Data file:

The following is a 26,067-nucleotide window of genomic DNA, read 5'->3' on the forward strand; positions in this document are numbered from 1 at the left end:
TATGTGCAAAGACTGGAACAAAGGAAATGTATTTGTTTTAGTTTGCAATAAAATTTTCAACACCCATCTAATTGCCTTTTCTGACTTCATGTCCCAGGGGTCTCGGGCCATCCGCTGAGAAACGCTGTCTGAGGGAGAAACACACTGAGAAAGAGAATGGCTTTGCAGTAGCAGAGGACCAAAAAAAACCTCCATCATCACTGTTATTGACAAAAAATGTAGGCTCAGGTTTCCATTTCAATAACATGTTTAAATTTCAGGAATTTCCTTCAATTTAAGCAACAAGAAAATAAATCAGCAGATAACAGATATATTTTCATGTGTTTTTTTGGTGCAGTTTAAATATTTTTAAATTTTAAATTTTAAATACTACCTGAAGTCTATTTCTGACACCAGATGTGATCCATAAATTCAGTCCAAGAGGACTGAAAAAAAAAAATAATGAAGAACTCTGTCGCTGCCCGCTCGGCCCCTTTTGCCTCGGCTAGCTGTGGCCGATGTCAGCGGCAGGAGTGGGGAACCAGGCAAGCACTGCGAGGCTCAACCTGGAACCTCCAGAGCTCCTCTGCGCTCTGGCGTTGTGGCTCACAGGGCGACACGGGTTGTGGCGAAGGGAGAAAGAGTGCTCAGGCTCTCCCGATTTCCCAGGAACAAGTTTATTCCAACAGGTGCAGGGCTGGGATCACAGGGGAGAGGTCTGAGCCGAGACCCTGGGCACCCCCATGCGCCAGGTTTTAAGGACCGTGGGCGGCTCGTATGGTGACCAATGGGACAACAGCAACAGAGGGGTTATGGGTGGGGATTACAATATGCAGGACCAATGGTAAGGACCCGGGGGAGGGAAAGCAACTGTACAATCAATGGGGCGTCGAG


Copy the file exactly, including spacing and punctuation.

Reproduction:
The following is a 26,067-nucleotide window of genomic DNA, read 5'->3' on the forward strand; positions in this document are numbered from 1 at the left end:
TATGTGCAAAGACTGGAACAAAGGAAATGTATTTGTTTTAGTTTGCAATAAAATTTTCAACACCCATCTAATTGCCTTTTCTGACTTCATGTCCCAGGGGTCTCGGGCCATCCGCTGAGAAACGCTGTCTGAGGGAGAAACACACTGAGAAAGAGAATGGCTTTGCAGTAGCAGAGGACCAAAAAAAACCTCCATCATCACTGTTATTGACAAAAAATGTAGGCTCAGGTTTCCATTTCAATAACATGTTTAAATTTCAGGAATTTCCTTCAATTTAAGCAACAAGAAAATAAATCAGCAGATAACAGATATATTTTCATGTGTTTTTTTGGTGCAGTTTAAATATTTTTAAATTTTAAATTTTAAATACTACCTGAAGTCTATTTCTGACACCAGATGTGATCCATAAATTCAGTCCAAGAGGACTGAAAAAAAAAAATAATGAAGAACTCTGTCGCTGCCCGCTCGGCCCCTTTTGCCTCGGCTAGCTGTGGCCGATGTCAGCGGCAGGAGTGGGGAACCAGGCAAGCACTGCGAGGCTCAACCTGGAACCTCCAGAGCTCCTCTGCGCTCTGGCGTTGTGGCTCACAGGGCGACACGGGTTGTGGCGAAGGGAGAAAGAGTGCTCAGGCTCTCCCGATTTCCCAGGAACAAGTTTATTCCAACAGGTGCAGGGCTGGGATCACAGGGGAGAGGTCTGAGCCGAGACCCTGGGCACCCCCATGCGCCAGGTTTTAAGGACCGTGGGCGGCTCGTATGGTGACCAATGGGACAACAGCAACAGAGGGGTTATGGGTGGGGATTACAATATGCAGGACCAATGGTAAGGACCCGGGGGAGGGAAAGCAACTGTACAATCAATGGGGCGTCGAG